The Western Veil (NGC6960) in the constellation Cygnus. 

This is the remnants of an exploded star from some 8000 yrs ago. This is about one third of the size of the complext this portion resides in.  Take with Skywatcher 120mm refractor through a one shot color C-MOS astro camera while filtered though a L-Pro broadband filter

Total acquistion time 4.75 hrs. Stacked and processed in PixInsight and color touches in Photoshop cc. 

 

 

Starting out in my early years in this hobby, my images where very typical smears of color and noisy backgrounds but to me, at the time, these were the most exciting images I had ever taken and wasn't long sharing them on social media sites. This is where the obsession took hold and over a long period of time my acquisition skills improved along with my processing capabilities. 

Over time my images have appeared in magazines, newspapers, websites and in astronomy calendars.  I am currently working with SkyNews magazine on an 8 month astro-image processing workshop series that is broadcase on YouTube called Subs and Stars. This is where we take data from the RASC Robotic Telescope located in Californial and go throught the complete process of how to use the data sets and softward to get the most from your images and here is where many newcomers can get their start into data processing. This is one of my highlights in this astro-imaging jouney as I love to show others that it's not one great bit thing in astrophotography but a bunche of little victories each time you overcome a step in the process. 

 

 

 

Also I co-host on YouTube the Sunday Night Astronomy Show each Sunday night at 8:00 AST. This is an educational program that talks all things astronomy and we are very interactive with our audience. I have just started a new YouTube channel for the beginning astrophotographer where throught my own experiences I guide and recommend equipment and methods to try and keep the beginning stages of astrophotography fun and simple, that channel is called Universal Time with Paul Owen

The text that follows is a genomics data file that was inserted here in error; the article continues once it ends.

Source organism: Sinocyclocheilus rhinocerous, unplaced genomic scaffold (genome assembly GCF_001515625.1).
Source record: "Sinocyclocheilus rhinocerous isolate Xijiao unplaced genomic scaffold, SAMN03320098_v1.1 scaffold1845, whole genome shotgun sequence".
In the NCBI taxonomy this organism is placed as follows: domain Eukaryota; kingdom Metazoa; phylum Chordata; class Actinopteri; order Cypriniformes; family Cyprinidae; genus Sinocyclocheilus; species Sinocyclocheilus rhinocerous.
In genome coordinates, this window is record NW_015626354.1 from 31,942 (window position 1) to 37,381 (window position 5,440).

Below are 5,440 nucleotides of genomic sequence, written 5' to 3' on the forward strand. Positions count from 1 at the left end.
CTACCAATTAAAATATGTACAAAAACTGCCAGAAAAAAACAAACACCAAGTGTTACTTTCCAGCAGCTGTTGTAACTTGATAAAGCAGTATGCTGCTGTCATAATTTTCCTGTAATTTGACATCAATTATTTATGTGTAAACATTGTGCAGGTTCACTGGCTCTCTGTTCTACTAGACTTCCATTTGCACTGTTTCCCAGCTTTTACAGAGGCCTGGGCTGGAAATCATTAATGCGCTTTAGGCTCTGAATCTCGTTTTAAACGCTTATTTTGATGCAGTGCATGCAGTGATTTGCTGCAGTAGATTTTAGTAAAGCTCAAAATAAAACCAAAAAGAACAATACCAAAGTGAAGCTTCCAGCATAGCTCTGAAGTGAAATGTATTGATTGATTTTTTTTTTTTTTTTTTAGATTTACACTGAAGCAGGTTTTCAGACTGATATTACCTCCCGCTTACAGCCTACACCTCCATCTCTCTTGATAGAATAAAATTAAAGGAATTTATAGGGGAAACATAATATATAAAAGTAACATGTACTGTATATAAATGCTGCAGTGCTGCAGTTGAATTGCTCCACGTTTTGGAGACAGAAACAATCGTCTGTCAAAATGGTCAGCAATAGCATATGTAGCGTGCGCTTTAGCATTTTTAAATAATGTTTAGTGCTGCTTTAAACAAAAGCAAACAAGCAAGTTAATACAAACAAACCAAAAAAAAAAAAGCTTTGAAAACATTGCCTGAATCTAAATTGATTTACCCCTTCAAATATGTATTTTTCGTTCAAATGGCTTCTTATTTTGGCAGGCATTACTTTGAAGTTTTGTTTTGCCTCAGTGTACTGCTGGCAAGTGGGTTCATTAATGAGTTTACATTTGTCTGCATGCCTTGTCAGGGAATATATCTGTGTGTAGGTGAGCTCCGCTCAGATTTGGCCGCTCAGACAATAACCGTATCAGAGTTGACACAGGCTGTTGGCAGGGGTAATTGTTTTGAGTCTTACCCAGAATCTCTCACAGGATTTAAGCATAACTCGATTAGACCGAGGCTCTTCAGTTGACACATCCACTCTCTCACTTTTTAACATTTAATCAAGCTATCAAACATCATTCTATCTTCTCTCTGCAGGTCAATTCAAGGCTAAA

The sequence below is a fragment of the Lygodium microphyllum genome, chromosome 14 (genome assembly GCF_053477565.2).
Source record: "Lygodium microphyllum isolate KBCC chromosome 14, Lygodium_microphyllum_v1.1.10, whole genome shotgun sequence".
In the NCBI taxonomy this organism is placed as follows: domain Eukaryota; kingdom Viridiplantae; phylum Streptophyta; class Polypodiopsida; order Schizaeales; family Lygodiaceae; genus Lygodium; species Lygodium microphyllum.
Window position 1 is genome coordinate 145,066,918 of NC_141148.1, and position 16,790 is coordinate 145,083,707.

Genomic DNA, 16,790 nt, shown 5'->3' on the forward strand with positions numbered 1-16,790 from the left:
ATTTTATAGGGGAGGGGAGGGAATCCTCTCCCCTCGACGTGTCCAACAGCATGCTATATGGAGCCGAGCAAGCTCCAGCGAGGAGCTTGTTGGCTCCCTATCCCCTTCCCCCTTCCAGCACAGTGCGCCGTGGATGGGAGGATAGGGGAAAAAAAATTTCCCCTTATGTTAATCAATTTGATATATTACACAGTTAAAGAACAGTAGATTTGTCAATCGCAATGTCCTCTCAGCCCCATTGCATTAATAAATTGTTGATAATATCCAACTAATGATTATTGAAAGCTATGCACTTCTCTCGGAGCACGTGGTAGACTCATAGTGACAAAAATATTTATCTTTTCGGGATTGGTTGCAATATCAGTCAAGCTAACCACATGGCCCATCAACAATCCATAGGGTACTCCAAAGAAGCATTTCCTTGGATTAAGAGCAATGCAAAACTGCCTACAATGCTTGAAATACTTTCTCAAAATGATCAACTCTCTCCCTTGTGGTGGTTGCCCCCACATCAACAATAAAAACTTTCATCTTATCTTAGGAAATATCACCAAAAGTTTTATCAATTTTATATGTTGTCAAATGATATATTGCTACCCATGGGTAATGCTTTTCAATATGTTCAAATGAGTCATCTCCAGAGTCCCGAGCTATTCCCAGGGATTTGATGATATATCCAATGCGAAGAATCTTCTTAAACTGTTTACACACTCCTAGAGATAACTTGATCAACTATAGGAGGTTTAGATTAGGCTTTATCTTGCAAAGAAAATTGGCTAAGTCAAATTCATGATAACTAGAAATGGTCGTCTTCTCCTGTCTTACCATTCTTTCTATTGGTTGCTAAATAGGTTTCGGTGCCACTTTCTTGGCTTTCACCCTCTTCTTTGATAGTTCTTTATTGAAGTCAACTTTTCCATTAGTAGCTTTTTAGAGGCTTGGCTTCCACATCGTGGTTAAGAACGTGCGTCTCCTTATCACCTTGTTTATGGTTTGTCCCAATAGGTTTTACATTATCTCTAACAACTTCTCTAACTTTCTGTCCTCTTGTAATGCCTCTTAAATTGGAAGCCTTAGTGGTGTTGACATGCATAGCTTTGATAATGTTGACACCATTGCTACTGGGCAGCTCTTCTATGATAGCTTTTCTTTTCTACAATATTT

If I could give any advice to the newcomer it would be, enjoy every minute of the process. There is no time limit on anything as the sky will always be there. Don't be competitive with your work and use other peoples work to be inspirational and a guiding post for you to follow. Yes there will be frustrating times as sometimes things will go wrong as in any hobby but these are the times where you will develop your experience and your're ability to troubleshoot situations. 

There are so many things of beauty in and around us every day but at night, when skies are clear and you can spend some time under the stars you will feel a connection like no other and when you can share that with others in photos there is no feeling like that on earth...

 

My first ever attempt at the Soul nebula in the Hubble Palette...

 

 

 

 

The Heart Nebula

IC 1805, Sharpless 2-190, is some 7500 light years away from Earth and is located in the Perseus Arm of the Galaxy in the constellation Cassiopeia. It was discovered by William Hershel on 3 November 1787. It is an emission nebula showing glowing ionized hydrogen gas and darker dust lanes.  This image was taken over 10Hrs of integration using a Mono camera and narrow band filters which creates this remarkable color palette. 

 

 

 

 

The Andromeda Galaxy, M31, M32, M110